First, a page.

Thursday Jan 14, 2010

Leading the Herd

Wow! There's been a surprising amount of noise lately about the Apache Hadoop integration with Sun Grid Engine 6.2u5. Since folks seem to be interested, I figure it's a good place to start on my feature deep-dive posts that I promised.

I'm going to assume that you already understand the many virtues of Hadoop. (And if you don't, Cloudera will be happy to tell you all about it.) Instead, to set the stage, let's talk about what Hadoop doesn't do so well. I currently see two important deficiencies in Hadoop: it doesn't play well with others, and it has no real accounting framework. Pretty much every customer I've seen running Hadoop does it on a dedicated cluster. Why? Because the tasktrackers assume they own the machines on which they run. If there's anything on the cluster other than Hadoop, it's in direct competition with Hadoop. That wouldn't be such a big deal if Hadoop clusters didn't tend to be so huge. Folks are dedicating hundreds, thousands, or even tens of thousands of machines to their Hadoop applications. That's a lot of hardware to be walled off for a single purpose. Are those machines really being used? You may not be able to tell. You can monitor state in the moment, and you can grep through log files to find out about past usage (Gah!), but there's no historical accounting capability there.

Coincidentally, these two issues are things that most workload managers (like Sun Grid Engine) do really well. And I'm not the first to notice that. The Hadoop on Demand project, which is included in the Hadoop distribution, was an attempt to integrate Hadoop first with Condor and then with Torque, probably for those same reasons. It's easy enough to have the Hadoop framework started on demand by a workload manager. The problem is that most workload managers know nothing about HDFS data block locality. When a typical workload manager assigns a set of nodes to a Hadoop application, it's picking the nodes it thinks are best, generally the ones with the least load, not the ones with the data. The result is that most of your data is going to have to be shipped to the machines where the tasks are executing. Since the great innovation of Map/Reduce is that we move the execution to the data instead of vice versa, bringing a workload manager into the picture shoots Hadoop in the foot.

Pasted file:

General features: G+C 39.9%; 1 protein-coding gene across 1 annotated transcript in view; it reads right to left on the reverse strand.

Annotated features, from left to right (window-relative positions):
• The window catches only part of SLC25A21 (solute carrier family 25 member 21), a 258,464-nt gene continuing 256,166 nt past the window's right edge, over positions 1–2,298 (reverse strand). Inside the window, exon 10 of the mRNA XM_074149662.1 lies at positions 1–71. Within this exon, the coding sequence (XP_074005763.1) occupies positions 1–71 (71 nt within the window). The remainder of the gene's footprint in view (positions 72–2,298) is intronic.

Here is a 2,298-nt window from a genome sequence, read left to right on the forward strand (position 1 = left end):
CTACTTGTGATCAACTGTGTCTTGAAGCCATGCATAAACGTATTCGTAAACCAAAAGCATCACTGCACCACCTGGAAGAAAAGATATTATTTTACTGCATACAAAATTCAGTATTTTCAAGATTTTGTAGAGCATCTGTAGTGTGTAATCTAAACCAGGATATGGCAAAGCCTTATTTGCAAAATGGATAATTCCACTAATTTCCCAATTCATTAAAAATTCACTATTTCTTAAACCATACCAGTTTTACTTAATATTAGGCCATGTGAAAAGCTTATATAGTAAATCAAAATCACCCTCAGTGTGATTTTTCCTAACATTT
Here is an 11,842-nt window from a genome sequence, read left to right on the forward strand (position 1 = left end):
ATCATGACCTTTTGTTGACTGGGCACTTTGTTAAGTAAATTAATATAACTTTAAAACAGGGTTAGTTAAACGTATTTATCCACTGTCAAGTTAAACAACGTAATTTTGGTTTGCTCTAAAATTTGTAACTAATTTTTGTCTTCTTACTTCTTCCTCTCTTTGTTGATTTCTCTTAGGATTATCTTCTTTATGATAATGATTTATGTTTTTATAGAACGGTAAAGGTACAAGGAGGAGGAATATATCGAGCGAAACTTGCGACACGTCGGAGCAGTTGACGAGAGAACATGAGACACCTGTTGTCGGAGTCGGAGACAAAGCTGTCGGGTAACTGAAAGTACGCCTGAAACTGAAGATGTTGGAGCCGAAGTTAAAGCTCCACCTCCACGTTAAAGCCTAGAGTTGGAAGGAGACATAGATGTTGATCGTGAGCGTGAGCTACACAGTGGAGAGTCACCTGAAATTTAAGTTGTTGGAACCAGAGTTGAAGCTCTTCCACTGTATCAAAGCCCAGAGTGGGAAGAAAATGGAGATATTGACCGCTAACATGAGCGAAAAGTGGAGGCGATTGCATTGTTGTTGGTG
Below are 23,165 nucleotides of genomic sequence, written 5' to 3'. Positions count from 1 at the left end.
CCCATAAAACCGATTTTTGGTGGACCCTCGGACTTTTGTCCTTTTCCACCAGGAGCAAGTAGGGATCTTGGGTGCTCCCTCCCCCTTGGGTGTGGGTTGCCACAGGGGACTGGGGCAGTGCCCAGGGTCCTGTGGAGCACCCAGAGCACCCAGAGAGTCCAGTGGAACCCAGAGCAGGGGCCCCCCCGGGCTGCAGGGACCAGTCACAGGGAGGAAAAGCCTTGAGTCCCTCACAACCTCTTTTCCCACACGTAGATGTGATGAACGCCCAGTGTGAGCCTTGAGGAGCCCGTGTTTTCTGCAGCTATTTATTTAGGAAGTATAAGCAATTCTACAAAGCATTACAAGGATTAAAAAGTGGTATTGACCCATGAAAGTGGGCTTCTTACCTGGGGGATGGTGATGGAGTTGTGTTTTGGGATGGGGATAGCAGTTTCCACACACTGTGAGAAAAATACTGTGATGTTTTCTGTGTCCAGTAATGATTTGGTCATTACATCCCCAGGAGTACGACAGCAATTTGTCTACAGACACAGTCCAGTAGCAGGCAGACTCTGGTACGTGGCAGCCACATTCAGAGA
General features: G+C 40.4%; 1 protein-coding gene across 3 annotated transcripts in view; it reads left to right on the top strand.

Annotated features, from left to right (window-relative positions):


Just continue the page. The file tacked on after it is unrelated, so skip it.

Enter Sun Grid Engine 6.2 update 5. One of the main strengths of the Sun Grid Engine software is its ability to model just about anything as a resource (called a "complex" in SGE terms) and then use those resources to make scheduling decisions. Using that capability, we've modeled HDFS rack location and the locally present HDFS data blocks as resources. We then taught SGE how to translate an HDFS path into a set of racks and blocks. Finally, we taught SGE how to start up a set of jobtrackers and tasktrackers, and voila! Ze Hadoop integration iz born. More detail? Glad you asked.

The Gory Details

The Hadoop integration consists of two halves. The first half is a parallel environment that can start up a jobtracker and tasktrackers on the nodes assigned by the scheduler. (HDFS is assumed to already be running on all the nodes in the cluster.) In the end, it's really no different than an MPI integration (especially MPICH2). The second half is called Herd. It's the part that talks to HDFS about blocks and racks, and it has two parts. The first part is the load sensor that reports on the block and rack data for each execution host (hosts that are running the SGE execution daemon). The second part is a Job Submission Verifier that translates requests for HDSF data paths into requests for racks and blocks.